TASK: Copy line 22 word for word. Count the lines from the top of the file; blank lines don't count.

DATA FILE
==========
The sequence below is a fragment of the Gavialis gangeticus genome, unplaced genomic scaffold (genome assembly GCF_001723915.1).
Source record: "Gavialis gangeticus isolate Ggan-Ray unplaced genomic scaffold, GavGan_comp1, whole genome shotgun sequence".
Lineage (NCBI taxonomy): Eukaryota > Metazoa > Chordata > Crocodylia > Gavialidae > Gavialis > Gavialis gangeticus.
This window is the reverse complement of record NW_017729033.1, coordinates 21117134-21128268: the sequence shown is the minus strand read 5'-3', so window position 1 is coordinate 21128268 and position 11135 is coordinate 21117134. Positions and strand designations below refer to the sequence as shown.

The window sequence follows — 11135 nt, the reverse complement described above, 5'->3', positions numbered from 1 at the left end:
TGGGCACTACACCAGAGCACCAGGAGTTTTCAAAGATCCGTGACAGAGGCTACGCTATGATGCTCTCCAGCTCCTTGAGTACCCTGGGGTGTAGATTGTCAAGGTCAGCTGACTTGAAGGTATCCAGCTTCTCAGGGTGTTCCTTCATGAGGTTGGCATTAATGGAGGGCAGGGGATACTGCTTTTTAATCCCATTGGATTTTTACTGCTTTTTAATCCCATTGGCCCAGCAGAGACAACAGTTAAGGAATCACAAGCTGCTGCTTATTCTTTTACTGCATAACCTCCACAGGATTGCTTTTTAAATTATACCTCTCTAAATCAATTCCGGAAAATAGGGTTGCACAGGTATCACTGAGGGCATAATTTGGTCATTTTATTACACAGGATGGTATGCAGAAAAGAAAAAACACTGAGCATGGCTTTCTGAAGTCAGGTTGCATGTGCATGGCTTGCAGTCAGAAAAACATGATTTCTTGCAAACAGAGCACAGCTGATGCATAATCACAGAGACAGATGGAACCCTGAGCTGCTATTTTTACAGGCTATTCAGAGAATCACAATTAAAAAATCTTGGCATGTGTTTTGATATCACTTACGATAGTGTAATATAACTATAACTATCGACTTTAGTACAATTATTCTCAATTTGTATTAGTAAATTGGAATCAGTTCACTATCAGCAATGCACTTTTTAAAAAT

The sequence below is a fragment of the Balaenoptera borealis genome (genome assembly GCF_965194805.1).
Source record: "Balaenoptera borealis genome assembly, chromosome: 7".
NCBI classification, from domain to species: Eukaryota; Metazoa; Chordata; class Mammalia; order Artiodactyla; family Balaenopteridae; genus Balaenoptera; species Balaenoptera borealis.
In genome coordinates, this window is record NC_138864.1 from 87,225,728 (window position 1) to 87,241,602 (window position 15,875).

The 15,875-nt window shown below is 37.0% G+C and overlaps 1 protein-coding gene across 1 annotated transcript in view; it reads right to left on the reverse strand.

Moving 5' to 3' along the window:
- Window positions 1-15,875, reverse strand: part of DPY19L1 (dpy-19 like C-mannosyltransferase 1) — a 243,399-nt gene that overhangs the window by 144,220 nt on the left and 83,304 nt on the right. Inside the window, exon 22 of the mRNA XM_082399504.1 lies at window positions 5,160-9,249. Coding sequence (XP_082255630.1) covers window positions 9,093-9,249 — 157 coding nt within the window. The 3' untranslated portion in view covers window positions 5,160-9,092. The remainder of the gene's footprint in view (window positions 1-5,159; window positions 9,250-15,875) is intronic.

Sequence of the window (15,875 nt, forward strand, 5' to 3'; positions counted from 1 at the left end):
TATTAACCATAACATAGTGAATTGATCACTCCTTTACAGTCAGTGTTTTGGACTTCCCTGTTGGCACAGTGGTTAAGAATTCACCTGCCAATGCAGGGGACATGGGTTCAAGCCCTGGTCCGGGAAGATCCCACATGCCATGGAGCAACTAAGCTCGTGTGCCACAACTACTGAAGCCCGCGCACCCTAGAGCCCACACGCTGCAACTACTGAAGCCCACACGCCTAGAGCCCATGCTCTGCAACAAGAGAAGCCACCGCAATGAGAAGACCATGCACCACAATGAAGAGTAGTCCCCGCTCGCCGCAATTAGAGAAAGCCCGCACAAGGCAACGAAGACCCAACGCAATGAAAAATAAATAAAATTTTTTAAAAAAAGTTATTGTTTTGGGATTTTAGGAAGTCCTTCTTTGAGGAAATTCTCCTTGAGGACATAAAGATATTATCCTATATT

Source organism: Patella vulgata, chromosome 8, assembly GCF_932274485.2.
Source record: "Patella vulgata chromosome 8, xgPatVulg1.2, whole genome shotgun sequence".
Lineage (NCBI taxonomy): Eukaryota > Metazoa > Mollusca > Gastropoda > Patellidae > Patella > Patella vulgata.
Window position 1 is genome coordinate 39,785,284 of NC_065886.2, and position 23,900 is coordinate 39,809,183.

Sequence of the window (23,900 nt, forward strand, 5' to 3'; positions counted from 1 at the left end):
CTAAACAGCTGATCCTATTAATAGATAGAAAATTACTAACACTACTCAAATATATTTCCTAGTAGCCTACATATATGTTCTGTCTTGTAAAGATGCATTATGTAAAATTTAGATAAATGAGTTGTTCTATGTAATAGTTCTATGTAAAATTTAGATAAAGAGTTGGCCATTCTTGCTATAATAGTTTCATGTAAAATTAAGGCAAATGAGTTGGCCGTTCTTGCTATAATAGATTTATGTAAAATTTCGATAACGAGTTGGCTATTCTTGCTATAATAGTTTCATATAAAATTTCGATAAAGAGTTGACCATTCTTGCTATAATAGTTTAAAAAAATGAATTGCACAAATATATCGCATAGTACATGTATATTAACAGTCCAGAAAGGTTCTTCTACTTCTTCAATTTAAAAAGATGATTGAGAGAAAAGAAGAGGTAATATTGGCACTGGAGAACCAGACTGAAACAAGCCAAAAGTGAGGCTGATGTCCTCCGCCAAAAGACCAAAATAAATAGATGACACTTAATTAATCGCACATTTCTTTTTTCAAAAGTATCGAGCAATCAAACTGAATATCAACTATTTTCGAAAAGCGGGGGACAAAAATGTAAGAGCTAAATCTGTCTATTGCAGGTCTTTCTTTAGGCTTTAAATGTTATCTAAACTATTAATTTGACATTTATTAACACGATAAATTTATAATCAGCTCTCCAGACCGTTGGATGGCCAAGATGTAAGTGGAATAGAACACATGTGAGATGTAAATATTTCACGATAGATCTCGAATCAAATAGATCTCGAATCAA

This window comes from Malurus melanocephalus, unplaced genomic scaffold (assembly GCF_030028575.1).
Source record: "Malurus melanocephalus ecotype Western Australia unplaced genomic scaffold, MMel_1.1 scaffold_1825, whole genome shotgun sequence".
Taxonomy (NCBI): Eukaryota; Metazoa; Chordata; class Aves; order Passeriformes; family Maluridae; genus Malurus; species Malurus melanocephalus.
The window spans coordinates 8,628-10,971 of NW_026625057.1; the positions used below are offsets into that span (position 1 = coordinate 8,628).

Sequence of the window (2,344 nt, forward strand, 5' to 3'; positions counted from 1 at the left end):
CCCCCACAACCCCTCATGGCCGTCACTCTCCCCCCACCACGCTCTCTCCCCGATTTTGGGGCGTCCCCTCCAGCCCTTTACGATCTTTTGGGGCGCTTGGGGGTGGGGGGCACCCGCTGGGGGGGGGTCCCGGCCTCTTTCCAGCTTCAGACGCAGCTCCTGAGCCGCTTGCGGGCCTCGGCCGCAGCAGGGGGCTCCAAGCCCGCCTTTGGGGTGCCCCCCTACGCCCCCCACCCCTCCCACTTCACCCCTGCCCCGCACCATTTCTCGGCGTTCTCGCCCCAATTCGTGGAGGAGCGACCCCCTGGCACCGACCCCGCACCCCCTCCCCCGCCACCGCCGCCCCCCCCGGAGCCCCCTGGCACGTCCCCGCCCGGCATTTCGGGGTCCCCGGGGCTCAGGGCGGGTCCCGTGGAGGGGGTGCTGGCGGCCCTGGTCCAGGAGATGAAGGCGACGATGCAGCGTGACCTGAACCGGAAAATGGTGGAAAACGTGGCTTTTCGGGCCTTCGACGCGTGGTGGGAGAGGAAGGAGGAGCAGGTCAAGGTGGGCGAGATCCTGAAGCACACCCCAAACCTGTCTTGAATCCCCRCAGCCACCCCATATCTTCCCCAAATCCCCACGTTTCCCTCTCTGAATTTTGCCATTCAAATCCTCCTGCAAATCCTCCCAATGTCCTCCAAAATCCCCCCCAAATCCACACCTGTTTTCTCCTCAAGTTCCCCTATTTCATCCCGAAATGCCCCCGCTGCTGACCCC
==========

This window comes from Malurus melanocephalus, unplaced genomic scaffold (assembly GCF_030028575.1).